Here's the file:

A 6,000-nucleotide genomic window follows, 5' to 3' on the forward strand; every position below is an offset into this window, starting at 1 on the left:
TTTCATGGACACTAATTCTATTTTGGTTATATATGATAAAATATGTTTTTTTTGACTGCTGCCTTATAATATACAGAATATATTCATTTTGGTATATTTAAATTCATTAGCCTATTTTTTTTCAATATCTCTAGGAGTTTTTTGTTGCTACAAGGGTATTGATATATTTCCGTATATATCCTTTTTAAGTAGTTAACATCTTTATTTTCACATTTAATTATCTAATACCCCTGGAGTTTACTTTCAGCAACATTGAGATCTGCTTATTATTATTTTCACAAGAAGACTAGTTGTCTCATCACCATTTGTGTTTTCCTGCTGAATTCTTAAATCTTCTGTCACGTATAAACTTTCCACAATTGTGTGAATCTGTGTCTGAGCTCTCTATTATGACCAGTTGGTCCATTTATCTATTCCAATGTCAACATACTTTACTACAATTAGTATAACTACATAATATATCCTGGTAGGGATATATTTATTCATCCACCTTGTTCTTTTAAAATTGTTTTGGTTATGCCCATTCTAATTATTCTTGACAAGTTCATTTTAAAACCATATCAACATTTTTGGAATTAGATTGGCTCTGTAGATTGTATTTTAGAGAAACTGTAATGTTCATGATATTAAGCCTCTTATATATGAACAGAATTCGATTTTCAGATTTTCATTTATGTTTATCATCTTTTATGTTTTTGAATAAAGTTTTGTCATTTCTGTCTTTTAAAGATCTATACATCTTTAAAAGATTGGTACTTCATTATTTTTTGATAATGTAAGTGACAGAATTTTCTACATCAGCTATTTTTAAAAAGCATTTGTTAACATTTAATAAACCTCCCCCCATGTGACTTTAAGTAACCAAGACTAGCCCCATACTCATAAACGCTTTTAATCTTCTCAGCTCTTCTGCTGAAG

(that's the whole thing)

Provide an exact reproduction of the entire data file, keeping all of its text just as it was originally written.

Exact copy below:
A 6,000-nucleotide genomic window follows, 5' to 3' on the forward strand; every position below is an offset into this window, starting at 1 on the left:
TTTCATGGACACTAATTCTATTTTGGTTATATATGATAAAATATGTTTTTTTTGACTGCTGCCTTATAATATACAGAATATATTCATTTTGGTATATTTAAATTCATTAGCCTATTTTTTTTCAATATCTCTAGGAGTTTTTTGTTGCTACAAGGGTATTGATATATTTCCGTATATATCCTTTTTAAGTAGTTAACATCTTTATTTTCACATTTAATTATCTAATACCCCTGGAGTTTACTTTCAGCAACATTGAGATCTGCTTATTATTATTTTCACAAGAAGACTAGTTGTCTCATCACCATTTGTGTTTTCCTGCTGAATTCTTAAATCTTCTGTCACGTATAAACTTTCCACAATTGTGTGAATCTGTGTCTGAGCTCTCTATTATGACCAGTTGGTCCATTTATCTATTCCAATGTCAACATACTTTACTACAATTAGTATAACTACATAATATATCCTGGTAGGGATATATTTATTCATCCACCTTGTTCTTTTAAAATTGTTTTGGTTATGCCCATTCTAATTATTCTTGACAAGTTCATTTTAAAACCATATCAACATTTTTGGAATTAGATTGGCTCTGTAGATTGTATTTTAGAGAAACTGTAATGTTCATGATATTAAGCCTCTTATATATGAACAGAATTCGATTTTCAGATTTTCATTTATGTTTATCATCTTTTATGTTTTTGAATAAAGTTTTGTCATTTCTGTCTTTTAAAGATCTATACATCTTTAAAAGATTGGTACTTCATTATTTTTTGATAATGTAAGTGACAGAATTTTCTACATCAGCTATTTTTAAAAAGCATTTGTTAACATTTAATAAACCTCCCCCCATGTGACTTTAAGTAACCAAGACTAGCCCCATACTCATAAACGCTTTTAATCTTCTCAGCTCTTCTGCTGAAG